How to manage worming your horse

How to manage worming your horse

Health & Safety

It is no secret that horses are showing resistance to modern wormers, specifically the Benzimidazole group of drugs. As a consequence, there has been increased uptake on the ivermectin based products and also Moxidectin.

There are currently no plans to introduce new anthelmintic products i.e. wormers and so what is available on the market now, needs to be used as sparingly as possible and combined with other management protocols to prolong the availability of existing wormers.

There are a number of steps you can take to manage your horse’s worm burden, part of the collective responsibility of all horse owners to protect their animals and avoid the situation where there are no wormers left on the saddlery shelves – a real possibility.Read our guide to learn more about you can help control your horse’s worm burden without just reaching for a syringe.

Collect droppings from your horse’s pasture if not daily then every two or three days

  • Mix species so graze with sheep or cattle where possible
  • Keep muck heaps away from grazing pastures
  • Be as accurate as possible when dosing your horse. Dosages are based on weight and under dosing is one of the key reasons for the development of resistance; you use the medicine but not at a level which is effective, thereby not only failing to treat the worms but also encouraging an environment where they are sufficiently exposed to the drugs to begin to develop resistance. This is called the sub therapeutic level
  • Ensure your horse actually receives the full dose. Some horses are difficult to syringe but lumps of wormer falling onto the stable floor mean that you have actually underdosed your horse
  • Use worm counts to monitor your horse’s parasite burden. If you keep your horses at home without any transient population then worm counts may be sufficient to keep your horses healthy and happy, remembering of course that encysted redworm will still need treatment in the winter months and also tapeworm possibly spring and autumn.

Take the example of one owner who has kept between two and three horses on the same land for 13 years and used a faecal worm count every three months. She has the occasional visiting horse to use the arena but they do not graze her paddocks. To date, she has never had a reading of more than 50 epg – eggs per gram – other than on one occasion with an old horse with lowered immunity and other health issues who did then require worming. She has not, therefore, followed a conventional 6-week worming programme at all, worming only for tapeworm and encysted red worm in the winter and used no other wormers for the entire 13 years.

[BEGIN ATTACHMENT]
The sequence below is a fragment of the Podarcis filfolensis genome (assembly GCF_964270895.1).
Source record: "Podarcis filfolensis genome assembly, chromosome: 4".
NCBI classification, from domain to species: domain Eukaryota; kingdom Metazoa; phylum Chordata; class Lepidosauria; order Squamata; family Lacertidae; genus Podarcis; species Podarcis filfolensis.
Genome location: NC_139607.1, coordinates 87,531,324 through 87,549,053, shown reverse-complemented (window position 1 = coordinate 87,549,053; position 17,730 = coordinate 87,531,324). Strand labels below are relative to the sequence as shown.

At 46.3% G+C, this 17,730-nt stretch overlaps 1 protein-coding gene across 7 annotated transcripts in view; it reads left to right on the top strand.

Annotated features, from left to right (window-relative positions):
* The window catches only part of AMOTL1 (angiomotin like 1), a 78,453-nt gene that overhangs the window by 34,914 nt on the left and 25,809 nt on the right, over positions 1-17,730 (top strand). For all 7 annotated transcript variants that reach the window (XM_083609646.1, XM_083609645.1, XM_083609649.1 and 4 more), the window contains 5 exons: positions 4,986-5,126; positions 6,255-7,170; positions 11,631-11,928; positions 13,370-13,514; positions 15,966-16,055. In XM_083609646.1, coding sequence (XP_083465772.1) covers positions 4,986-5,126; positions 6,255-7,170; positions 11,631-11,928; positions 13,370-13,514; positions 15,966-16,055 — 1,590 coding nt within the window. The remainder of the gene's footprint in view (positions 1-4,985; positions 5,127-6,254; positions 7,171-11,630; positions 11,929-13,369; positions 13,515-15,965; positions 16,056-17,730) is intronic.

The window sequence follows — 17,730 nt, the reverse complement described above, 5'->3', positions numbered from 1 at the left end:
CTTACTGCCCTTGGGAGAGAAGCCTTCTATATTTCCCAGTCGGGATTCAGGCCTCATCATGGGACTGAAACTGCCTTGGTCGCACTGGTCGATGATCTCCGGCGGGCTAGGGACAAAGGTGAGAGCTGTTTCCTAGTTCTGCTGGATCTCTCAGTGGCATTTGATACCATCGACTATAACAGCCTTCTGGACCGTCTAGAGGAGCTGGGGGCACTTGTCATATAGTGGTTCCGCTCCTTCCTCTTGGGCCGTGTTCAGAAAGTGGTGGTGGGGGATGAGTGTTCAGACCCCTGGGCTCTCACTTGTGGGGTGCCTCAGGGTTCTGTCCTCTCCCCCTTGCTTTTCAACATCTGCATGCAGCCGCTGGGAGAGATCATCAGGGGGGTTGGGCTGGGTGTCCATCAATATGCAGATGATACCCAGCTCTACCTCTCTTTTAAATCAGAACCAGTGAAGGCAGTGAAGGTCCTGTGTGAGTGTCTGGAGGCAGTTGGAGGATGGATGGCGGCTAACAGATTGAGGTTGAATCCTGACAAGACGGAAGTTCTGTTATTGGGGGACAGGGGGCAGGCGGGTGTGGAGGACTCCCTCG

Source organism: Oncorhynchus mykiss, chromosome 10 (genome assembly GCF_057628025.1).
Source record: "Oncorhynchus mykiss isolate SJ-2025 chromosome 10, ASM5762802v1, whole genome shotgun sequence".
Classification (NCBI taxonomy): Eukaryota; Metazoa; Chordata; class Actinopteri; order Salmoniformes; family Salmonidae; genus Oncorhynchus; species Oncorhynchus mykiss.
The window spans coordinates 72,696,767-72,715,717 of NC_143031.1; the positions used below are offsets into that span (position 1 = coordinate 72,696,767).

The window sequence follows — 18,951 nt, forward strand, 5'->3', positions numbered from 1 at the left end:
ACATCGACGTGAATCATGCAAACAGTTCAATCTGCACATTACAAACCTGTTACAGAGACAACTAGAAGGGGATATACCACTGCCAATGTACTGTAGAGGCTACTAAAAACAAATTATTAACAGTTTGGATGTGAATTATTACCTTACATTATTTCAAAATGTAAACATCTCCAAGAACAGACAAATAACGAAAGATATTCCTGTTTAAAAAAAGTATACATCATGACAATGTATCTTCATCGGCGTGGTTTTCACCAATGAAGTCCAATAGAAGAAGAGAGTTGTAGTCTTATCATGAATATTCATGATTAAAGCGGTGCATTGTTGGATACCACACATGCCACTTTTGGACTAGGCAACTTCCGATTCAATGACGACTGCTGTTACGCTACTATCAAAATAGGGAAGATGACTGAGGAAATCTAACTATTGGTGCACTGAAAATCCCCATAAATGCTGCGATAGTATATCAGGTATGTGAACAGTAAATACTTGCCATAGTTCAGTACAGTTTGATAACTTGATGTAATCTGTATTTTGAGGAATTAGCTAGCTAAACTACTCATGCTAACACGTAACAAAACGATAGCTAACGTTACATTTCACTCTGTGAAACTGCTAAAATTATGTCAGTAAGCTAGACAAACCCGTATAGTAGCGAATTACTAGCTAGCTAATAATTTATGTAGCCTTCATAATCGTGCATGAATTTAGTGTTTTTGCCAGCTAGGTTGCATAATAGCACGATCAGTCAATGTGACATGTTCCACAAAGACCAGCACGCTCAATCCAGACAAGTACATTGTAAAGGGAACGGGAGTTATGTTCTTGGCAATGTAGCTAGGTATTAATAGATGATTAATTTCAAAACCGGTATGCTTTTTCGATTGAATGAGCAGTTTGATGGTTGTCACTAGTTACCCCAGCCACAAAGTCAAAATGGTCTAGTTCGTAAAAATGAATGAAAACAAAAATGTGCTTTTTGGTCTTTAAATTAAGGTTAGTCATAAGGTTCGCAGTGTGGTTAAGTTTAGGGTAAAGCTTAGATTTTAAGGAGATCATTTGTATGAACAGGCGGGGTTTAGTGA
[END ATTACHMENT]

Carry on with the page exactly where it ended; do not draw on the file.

Do not use tapeworm treatments but consider instead the new saliva test

  • Isolate new arrivals on the yard from other horse’s pasture until they have either been wormed or had the results of a faecal egg count
  • If you do need to worm a horse, be clear what you are seeking to target and which is the best product to do this. Your vet or a testing laboratory can advise on one-off worming situations or write a programme for your new horse
  • As well as accurate dosage and appropriate choice of drug, the timing of administration is key. These three things form the holy trinity of successful worming, get any one of them wrong and you are wasting your time and money and potentially starting a process in that horse where he will become resistant
  • If you have always followed a set worming regime, be open minded and review it with your vet or other suitably qualified person

Worms are a clever parasite that can evolve and change to counteract and circumvent drugs which horse owners have relied on for decades. Horse owners are now going to have to match this ability to change by altering their tried and trusted methods of worming, embracing new ideas and taking a more proactive role in managing both horses and the pasture they graze on.

Gone are the days of squirting a tube of medication and forgetting about the problem for a few weeks.The message has been in the public domain for a long time now, at least a decade, but not everyone is taking it seriously or can understand the implications for the horse. Those who are old enough to remember will cast their minds back to parasite-related health issues, principally colic caused by massive worm infestations. No-one wants to go back to the bad old days.

So the takeaway is, protect your key medicines and do everything you can in your horse’s environment to reduce the worm challenge your horse encounters.

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